The list of companies interested in leasing the vacant Brooksville Air Center facility at the airport went from three to one this week after American Aviation dropped out of the running.
But that doesn’t make the remaining suitor, Corporate Jet Solutions, an automatic shoe-in.
County Commission Chairman Dave Russell said the board needs to see the Clearwater company’s financials to make sure it is a viable candidate. It also has to meet the previously agreed-to qualifications.
“Let’s hope it does,” Russell said. “Let’s hope they can continue to demonstrate good faith and be able to prosper in that location. But there are minimum standards that must be met and those are codified.”
The board will meet at 2 p.m. today to discuss the matter and review a recommendation made by Aviation Authority members at their Thursday meeting to grant the company a lease, subject to stipulations.
The particulars of the lease will be discussed at today’s meeting. Commissioners will likely discuss a bankruptcy filing last year of Corporate Jet Solutions’ vice president Bradley Dye.
John Petrick, president of American Aviation, said in a letter to Russell that his company retained a consultant while preparing the application package and, based upon the findings, withdrew its proposal to lease the former air center as a location for its expansion.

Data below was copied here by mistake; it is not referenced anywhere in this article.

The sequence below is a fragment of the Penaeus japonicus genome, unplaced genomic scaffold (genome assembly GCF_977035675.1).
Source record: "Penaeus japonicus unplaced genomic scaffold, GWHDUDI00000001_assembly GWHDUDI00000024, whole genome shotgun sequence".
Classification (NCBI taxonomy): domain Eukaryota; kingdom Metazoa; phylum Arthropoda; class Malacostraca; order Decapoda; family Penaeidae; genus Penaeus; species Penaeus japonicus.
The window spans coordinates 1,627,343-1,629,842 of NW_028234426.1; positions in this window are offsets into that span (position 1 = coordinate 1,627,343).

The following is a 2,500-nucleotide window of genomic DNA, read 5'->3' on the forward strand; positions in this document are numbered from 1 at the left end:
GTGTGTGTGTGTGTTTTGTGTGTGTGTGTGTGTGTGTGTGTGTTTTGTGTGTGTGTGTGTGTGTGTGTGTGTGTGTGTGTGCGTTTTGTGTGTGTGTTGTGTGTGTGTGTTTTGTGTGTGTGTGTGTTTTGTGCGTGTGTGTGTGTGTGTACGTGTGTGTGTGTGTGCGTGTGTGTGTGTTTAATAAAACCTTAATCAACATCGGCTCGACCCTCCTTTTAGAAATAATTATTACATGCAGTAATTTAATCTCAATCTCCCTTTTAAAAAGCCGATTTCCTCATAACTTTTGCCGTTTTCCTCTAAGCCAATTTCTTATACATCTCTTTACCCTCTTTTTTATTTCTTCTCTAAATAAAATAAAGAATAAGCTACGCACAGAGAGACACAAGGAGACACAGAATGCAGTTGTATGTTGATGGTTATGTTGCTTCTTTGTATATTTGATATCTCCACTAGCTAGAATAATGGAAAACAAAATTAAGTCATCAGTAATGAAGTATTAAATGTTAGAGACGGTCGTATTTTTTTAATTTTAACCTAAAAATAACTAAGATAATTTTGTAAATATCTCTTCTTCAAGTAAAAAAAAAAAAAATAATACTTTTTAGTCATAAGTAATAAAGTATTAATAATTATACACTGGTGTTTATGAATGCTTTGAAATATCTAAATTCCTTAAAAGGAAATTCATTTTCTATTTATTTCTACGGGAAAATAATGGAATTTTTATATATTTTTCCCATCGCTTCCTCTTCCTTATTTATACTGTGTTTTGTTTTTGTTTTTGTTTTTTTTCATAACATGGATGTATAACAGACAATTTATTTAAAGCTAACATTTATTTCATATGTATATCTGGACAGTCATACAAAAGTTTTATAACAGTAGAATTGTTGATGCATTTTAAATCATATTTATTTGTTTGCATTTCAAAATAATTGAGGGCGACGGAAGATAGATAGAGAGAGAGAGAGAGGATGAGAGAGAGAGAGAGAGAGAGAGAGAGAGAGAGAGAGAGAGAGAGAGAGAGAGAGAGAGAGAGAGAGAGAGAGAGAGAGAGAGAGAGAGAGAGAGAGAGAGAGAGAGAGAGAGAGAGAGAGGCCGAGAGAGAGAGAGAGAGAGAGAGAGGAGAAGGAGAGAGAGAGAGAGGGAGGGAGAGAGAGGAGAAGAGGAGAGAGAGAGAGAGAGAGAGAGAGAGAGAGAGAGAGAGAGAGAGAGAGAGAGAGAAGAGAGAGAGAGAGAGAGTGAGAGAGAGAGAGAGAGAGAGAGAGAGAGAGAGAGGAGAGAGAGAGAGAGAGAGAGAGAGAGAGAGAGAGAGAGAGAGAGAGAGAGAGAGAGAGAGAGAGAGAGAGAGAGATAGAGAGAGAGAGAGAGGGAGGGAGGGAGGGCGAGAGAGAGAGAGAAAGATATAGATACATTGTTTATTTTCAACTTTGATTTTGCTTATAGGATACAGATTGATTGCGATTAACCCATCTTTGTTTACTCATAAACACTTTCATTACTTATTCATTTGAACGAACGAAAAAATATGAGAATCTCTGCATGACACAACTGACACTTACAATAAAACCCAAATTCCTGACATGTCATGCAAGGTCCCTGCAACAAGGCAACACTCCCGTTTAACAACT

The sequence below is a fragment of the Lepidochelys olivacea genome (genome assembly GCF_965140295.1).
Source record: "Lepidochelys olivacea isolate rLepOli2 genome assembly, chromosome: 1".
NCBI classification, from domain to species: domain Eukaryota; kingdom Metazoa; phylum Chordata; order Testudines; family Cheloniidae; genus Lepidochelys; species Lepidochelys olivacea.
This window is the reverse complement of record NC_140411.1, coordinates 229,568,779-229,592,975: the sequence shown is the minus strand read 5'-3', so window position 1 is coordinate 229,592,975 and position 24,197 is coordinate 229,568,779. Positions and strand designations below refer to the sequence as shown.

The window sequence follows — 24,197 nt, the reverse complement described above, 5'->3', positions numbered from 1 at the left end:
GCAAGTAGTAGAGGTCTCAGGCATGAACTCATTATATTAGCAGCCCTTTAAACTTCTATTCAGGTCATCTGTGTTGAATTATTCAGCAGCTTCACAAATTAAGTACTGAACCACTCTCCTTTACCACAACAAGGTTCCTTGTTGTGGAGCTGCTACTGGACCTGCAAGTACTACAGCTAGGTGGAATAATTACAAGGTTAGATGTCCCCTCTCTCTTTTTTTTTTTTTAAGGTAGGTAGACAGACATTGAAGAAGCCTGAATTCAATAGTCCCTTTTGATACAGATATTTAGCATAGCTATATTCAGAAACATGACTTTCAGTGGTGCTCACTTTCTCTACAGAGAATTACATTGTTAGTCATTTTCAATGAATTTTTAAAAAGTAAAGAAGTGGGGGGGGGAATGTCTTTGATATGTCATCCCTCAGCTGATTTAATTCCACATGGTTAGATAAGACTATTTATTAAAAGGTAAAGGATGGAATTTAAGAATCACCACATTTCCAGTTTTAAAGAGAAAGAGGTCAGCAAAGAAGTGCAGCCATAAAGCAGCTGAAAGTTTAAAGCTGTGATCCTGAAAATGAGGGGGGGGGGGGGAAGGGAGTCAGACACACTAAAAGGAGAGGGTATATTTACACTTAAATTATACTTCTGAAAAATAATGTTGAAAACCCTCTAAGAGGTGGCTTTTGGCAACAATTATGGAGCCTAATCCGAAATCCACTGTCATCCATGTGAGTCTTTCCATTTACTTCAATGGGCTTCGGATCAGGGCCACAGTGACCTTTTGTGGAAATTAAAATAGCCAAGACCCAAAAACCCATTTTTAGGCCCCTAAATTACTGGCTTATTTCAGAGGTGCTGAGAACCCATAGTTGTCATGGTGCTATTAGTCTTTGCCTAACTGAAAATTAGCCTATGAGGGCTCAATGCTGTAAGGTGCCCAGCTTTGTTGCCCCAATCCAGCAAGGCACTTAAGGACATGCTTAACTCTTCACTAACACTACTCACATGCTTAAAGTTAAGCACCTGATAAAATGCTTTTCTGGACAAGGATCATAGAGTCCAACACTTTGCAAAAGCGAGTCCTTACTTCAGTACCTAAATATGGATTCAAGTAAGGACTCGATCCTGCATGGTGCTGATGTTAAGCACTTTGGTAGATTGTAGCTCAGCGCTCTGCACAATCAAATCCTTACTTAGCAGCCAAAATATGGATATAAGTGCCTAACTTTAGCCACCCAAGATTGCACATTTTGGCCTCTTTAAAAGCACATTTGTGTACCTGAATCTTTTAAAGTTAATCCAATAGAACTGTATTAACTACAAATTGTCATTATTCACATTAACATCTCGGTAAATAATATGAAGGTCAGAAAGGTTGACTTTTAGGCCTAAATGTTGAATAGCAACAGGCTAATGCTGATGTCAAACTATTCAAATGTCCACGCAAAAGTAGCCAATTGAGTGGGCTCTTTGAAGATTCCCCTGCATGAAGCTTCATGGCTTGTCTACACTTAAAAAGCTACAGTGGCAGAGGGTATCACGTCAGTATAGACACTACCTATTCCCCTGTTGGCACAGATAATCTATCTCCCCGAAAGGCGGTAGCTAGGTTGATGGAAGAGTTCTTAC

Instead, Petrick said American Aviation, the airport’s only fixed-base operator, will pursue “more appropriate avenues for our company’s continued growth.”
“This (consultant’s) report also confirms our concerns regarding the expedited nature of the proposal process, the completeness and viability of other submitted proposals, and the impacts on the county, airport, American Aviation and the community of attempting to support two fixed-base operators at an airport the size of Brooksville-Tampa Bay Regional,” Petrick wrote.
Petrick said he welcomes the opportunity to work with the county and Aviation Authority on future economic development at the airport.
Another company, Jet ICU, originally expressed an interest in the vacant site but never submitted a formal application.
Located at 15421 Technology Drive, the facility includes an expansive airplane hangar and administrative building, encompassing some 25,000 square feet and both with easy access to the runway.
The air center, which sits on county-owned property, became available after it went into foreclosure. The bank held a foreclosure auction with a $1.5 million bid, but there were no takers.
The county hired an appraiser to determine the property’s value and offered a contract for $1.25 million. That deal closed in April.
The public is invited to attend today’s special commission meeting which begins at 2 p.m. at the Hernando County Government Center, 20 North Main St. in downtown Brooksville.